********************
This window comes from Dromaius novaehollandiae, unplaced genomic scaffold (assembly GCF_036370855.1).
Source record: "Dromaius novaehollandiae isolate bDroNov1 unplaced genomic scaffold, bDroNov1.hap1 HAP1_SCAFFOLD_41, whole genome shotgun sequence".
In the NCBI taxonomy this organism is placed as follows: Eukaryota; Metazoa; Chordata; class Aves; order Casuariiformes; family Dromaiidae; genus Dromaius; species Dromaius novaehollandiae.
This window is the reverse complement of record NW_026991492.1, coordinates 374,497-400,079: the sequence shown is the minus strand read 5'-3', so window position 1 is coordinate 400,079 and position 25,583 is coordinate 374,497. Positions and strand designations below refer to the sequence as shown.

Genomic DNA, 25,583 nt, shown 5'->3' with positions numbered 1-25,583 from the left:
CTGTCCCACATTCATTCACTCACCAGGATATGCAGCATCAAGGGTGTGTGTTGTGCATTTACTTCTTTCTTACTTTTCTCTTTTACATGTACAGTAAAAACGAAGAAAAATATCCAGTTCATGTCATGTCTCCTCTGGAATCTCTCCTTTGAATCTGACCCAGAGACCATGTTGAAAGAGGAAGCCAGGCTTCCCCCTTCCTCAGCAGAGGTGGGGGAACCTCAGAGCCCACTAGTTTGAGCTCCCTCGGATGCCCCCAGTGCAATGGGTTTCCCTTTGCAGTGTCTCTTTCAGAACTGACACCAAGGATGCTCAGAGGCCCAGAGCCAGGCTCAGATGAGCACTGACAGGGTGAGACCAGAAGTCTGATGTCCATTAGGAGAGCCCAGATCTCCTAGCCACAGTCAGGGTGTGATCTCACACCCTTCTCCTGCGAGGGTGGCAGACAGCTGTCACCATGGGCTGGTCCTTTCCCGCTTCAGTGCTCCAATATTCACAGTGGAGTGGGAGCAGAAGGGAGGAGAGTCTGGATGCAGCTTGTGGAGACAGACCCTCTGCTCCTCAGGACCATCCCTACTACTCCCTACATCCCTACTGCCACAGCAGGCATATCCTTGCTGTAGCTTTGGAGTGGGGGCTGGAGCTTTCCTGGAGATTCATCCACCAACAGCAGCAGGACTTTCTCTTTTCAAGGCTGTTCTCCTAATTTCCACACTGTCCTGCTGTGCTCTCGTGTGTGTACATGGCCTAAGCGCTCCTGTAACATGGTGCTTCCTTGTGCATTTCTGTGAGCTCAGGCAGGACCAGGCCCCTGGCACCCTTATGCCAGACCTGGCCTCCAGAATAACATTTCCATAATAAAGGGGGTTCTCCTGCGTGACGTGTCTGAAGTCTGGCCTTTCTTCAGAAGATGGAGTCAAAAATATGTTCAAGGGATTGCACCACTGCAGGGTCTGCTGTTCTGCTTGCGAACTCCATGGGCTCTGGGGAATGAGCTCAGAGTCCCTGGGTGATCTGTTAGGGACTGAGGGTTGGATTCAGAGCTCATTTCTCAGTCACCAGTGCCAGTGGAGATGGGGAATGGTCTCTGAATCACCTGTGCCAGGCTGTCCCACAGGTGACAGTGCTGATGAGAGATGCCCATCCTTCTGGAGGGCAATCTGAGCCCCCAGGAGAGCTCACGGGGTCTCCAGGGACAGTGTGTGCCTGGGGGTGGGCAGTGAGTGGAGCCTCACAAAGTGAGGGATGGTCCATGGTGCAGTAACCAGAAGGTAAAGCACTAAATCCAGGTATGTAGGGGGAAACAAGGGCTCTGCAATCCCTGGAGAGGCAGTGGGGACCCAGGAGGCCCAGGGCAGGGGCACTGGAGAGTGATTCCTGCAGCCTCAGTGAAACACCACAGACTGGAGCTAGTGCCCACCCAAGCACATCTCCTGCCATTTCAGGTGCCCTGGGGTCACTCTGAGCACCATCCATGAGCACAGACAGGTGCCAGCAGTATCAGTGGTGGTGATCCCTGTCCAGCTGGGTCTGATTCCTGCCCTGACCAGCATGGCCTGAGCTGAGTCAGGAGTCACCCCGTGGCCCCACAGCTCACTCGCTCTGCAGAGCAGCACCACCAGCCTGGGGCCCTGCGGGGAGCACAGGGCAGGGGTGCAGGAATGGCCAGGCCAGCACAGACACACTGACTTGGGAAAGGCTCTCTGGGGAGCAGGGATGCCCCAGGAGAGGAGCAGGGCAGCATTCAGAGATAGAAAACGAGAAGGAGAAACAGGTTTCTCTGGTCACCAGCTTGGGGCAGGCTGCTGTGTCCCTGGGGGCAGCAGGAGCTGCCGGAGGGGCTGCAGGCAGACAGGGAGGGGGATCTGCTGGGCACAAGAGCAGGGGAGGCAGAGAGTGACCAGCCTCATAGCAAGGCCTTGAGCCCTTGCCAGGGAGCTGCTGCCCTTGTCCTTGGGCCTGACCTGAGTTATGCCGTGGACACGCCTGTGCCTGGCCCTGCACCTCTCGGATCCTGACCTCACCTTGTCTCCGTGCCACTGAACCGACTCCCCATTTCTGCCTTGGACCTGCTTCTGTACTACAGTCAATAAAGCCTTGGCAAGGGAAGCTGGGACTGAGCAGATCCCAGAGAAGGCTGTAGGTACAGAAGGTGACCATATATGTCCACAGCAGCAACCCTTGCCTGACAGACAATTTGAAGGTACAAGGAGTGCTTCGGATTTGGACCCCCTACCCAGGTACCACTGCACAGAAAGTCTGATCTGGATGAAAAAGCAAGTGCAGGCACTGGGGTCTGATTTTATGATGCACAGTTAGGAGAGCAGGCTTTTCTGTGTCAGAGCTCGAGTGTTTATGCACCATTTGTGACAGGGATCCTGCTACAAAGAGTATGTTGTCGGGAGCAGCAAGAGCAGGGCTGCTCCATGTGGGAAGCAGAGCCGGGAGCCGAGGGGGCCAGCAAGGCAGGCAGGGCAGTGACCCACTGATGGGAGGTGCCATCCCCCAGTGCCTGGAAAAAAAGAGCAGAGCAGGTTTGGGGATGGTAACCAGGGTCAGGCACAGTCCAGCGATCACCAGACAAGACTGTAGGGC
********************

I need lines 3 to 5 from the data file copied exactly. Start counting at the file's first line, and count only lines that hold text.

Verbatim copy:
In the NCBI taxonomy this organism is placed as follows: Eukaryota; Metazoa; Chordata; class Aves; order Casuariiformes; family Dromaiidae; genus Dromaius; species Dromaius novaehollandiae.
This window is the reverse complement of record NW_026991492.1, coordinates 374,497-400,079: the sequence shown is the minus strand read 5'-3', so window position 1 is coordinate 400,079 and position 25,583 is coordinate 374,497. Positions and strand designations below refer to the sequence as shown.

Genomic DNA, 25,583 nt, shown 5'->3' with positions numbered 1-25,583 from the left: